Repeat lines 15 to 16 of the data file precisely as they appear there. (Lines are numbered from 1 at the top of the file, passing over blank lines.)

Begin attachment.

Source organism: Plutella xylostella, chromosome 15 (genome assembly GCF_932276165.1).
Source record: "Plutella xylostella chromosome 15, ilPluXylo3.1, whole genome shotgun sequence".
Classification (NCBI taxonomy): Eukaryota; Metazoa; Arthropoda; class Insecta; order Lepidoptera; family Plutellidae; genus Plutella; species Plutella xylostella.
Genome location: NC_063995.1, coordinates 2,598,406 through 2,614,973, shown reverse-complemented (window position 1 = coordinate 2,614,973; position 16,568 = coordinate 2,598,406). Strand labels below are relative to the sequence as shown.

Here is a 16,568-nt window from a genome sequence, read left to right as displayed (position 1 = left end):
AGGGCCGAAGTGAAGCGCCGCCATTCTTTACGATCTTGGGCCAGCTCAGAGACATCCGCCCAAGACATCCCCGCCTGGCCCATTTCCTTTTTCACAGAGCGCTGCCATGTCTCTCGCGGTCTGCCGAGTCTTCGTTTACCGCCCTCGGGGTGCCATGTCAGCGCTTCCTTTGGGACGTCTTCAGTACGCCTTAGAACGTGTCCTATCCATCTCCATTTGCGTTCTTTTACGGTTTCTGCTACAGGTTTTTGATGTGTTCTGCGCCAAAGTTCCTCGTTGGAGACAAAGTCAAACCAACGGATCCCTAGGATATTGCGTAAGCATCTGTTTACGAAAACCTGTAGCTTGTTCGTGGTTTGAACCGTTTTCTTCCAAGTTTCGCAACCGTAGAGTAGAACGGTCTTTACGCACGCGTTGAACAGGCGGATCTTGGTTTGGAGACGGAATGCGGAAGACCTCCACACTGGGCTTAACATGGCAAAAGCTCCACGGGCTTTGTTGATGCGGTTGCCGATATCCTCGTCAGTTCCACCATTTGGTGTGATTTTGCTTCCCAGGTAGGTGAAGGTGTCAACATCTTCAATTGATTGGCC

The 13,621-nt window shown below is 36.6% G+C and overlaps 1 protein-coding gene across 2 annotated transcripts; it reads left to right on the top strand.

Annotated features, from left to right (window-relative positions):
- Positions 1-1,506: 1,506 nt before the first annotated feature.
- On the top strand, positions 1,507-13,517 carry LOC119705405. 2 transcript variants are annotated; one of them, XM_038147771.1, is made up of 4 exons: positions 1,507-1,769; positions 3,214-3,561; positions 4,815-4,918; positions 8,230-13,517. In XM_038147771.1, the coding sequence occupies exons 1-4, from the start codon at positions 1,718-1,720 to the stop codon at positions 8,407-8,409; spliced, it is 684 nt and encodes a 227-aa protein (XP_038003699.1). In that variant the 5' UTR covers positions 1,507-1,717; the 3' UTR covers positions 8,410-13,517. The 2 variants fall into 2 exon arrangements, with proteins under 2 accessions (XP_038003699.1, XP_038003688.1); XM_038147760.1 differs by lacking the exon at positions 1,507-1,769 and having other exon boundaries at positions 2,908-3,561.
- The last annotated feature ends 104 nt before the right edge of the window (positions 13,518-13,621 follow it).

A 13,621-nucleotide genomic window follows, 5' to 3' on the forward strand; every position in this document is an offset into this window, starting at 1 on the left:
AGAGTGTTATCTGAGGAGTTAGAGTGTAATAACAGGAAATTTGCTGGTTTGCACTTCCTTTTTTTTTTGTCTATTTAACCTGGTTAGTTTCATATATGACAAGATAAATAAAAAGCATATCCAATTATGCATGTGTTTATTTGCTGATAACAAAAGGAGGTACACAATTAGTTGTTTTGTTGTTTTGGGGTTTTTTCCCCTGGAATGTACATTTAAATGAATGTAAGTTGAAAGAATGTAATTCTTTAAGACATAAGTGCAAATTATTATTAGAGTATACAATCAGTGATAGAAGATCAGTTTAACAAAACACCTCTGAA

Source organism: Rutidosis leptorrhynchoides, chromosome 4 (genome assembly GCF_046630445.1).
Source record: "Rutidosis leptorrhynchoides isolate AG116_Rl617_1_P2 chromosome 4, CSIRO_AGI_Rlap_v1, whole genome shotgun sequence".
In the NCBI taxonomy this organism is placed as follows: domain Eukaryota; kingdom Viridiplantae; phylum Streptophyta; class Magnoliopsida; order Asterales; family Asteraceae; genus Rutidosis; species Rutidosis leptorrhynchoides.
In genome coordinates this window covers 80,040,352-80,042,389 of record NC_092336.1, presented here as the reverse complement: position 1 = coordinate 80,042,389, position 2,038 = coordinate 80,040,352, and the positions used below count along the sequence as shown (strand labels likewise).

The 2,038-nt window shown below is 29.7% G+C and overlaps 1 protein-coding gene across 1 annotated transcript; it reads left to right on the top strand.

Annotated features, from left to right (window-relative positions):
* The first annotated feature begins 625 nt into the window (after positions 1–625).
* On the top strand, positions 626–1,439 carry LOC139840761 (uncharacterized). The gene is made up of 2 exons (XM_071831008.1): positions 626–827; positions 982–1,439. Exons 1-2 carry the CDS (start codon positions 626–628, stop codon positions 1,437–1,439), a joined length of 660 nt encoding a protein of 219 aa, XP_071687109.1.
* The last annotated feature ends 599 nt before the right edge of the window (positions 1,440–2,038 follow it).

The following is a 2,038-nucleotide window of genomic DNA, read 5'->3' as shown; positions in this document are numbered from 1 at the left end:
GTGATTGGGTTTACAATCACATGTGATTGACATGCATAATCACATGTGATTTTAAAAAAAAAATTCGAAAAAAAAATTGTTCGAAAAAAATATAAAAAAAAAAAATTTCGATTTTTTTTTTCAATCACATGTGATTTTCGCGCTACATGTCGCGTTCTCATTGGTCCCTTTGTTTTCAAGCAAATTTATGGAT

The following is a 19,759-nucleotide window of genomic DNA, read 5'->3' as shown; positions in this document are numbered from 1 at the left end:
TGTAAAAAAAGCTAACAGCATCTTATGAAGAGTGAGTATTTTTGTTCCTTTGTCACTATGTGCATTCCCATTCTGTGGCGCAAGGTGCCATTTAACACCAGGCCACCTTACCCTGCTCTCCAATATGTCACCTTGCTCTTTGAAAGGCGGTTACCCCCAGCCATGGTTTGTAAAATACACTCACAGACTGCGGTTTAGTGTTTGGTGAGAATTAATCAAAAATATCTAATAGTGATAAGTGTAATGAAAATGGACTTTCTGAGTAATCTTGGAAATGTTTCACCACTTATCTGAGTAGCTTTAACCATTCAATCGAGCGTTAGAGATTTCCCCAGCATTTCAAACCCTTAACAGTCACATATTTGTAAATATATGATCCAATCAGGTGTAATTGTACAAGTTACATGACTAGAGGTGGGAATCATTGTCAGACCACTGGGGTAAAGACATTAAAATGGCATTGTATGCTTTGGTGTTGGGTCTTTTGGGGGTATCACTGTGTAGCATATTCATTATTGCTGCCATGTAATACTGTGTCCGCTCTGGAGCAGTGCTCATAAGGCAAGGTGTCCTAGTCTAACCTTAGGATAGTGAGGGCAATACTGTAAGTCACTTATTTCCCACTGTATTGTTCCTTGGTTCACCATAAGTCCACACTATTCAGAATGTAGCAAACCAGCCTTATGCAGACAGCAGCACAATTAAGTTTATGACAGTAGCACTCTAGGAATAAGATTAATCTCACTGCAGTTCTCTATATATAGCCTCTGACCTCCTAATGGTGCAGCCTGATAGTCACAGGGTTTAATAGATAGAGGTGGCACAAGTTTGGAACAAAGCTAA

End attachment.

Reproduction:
Source record: "Rutidosis leptorrhynchoides isolate AG116_Rl617_1_P2 chromosome 4, CSIRO_AGI_Rlap_v1, whole genome shotgun sequence".
In the NCBI taxonomy this organism is placed as follows: domain Eukaryota; kingdom Viridiplantae; phylum Streptophyta; class Magnoliopsida; order Asterales; family Asteraceae; genus Rutidosis; species Rutidosis leptorrhynchoides.